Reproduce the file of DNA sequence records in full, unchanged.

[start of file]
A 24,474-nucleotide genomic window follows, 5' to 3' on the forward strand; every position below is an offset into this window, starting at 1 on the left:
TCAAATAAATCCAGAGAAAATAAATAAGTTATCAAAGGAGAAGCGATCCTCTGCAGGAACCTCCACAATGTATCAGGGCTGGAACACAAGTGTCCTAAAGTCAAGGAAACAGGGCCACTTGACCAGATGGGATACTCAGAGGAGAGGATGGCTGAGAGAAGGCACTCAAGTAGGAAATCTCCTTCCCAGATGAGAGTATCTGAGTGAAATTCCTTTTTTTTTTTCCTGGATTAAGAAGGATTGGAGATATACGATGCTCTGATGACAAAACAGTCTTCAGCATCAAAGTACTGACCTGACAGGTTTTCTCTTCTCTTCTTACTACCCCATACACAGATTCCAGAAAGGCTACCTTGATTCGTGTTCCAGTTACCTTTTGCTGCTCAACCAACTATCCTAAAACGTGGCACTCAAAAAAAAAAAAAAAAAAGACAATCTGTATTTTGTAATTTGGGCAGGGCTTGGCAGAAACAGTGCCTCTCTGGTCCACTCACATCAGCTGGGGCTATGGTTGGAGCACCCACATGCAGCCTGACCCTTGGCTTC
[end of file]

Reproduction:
A 24,474-nucleotide genomic window follows, 5' to 3' on the forward strand; every position below is an offset into this window, starting at 1 on the left:
TCAAATAAATCCAGAGAAAATAAATAAGTTATCAAAGGAGAAGCGATCCTCTGCAGGAACCTCCACAATGTATCAGGGCTGGAACACAAGTGTCCTAAAGTCAAGGAAACAGGGCCACTTGACCAGATGGGATACTCAGAGGAGAGGATGGCTGAGAGAAGGCACTCAAGTAGGAAATCTCCTTCCCAGATGAGAGTATCTGAGTGAAATTCCTTTTTTTTTTTCCTGGATTAAGAAGGATTGGAGATATACGATGCTCTGATGACAAAACAGTCTTCAGCATCAAAGTACTGACCTGACAGGTTTTCTCTTCTCTTCTTACTACCCCATACACAGATTCCAGAAAGGCTACCTTGATTCGTGTTCCAGTTACCTTTTGCTGCTCAACCAACTATCCTAAAACGTGGCACTCAAAAAAAAAAAAAAAAAAGACAATCTGTATTTTGTAATTTGGGCAGGGCTTGGCAGAAACAGTGCCTCTCTGGTCCACTCACATCAGCTGGGGCTATGGTTGGAGCACCCACATGCAGCCTGACCCTTGGCTTC